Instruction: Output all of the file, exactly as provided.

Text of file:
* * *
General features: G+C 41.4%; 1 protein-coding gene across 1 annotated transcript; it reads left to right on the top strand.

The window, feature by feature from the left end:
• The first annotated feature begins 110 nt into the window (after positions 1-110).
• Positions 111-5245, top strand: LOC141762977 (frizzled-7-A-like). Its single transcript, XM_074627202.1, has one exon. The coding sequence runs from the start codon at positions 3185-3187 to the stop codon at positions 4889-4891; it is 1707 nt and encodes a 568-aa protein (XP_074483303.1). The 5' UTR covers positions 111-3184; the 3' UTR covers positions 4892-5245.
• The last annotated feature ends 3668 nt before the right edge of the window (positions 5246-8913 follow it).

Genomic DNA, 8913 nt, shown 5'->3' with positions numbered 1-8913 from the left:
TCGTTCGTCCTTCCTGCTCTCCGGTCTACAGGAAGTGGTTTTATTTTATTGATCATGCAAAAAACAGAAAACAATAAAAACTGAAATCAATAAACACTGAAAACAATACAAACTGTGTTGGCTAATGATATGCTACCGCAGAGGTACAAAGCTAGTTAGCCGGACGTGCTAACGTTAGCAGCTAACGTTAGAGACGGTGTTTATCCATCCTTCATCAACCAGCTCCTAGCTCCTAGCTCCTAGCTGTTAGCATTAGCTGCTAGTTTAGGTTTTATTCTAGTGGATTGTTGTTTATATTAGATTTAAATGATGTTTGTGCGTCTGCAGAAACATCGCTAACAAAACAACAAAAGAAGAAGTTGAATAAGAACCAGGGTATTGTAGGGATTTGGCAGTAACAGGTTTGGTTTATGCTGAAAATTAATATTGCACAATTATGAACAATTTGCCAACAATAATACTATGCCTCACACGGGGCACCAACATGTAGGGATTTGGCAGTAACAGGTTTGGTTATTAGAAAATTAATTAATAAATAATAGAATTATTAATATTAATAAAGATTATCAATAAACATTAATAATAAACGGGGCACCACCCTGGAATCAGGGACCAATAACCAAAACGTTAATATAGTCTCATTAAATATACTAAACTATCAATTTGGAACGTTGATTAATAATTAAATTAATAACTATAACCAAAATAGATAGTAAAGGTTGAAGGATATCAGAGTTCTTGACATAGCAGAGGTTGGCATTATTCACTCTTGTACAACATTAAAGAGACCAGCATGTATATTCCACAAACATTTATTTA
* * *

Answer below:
General features: G+C 41.4%; 1 protein-coding gene across 1 annotated transcript; it reads left to right on the top strand.

The window, feature by feature from the left end:
• The first annotated feature begins 110 nt into the window (after positions 1-110).
• Positions 111-5245, top strand: LOC141762977 (frizzled-7-A-like). Its single transcript, XM_074627202.1, has one exon. The coding sequence runs from the start codon at positions 3185-3187 to the stop codon at positions 4889-4891; it is 1707 nt and encodes a 568-aa protein (XP_074483303.1). The 5' UTR covers positions 111-3184; the 3' UTR covers positions 4892-5245.
• The last annotated feature ends 3668 nt before the right edge of the window (positions 5246-8913 follow it).

Genomic DNA, 8913 nt, shown 5'->3' with positions numbered 1-8913 from the left:
TCGTTCGTCCTTCCTGCTCTCCGGTCTACAGGAAGTGGTTTTATTTTATTGATCATGCAAAAAACAGAAAACAATAAAAACTGAAATCAATAAACACTGAAAACAATACAAACTGTGTTGGCTAATGATATGCTACCGCAGAGGTACAAAGCTAGTTAGCCGGACGTGCTAACGTTAGCAGCTAACGTTAGAGACGGTGTTTATCCATCCTTCATCAACCAGCTCCTAGCTCCTAGCTCCTAGCTGTTAGCATTAGCTGCTAGTTTAGGTTTTATTCTAGTGGATTGTTGTTTATATTAGATTTAAATGATGTTTGTGCGTCTGCAGAAACATCGCTAACAAAACAACAAAAGAAGAAGTTGAATAAGAACCAGGGTATTGTAGGGATTTGGCAGTAACAGGTTTGGTTTATGCTGAAAATTAATATTGCACAATTATGAACAATTTGCCAACAATAATACTATGCCTCACACGGGGCACCAACATGTAGGGATTTGGCAGTAACAGGTTTGGTTATTAGAAAATTAATTAATAAATAATAGAATTATTAATATTAATAAAGATTATCAATAAACATTAATAATAAACGGGGCACCACCCTGGAATCAGGGACCAATAACCAAAACGTTAATATAGTCTCATTAAATATACTAAACTATCAATTTGGAACGTTGATTAATAATTAAATTAATAACTATAACCAAAATAGATAGTAAAGGTTGAAGGATATCAGAGTTCTTGACATAGCAGAGGTTGGCATTATTCACTCTTGTACAACATTAAAGAGACCAGCATGTATATTCCACAAACATTTATTTA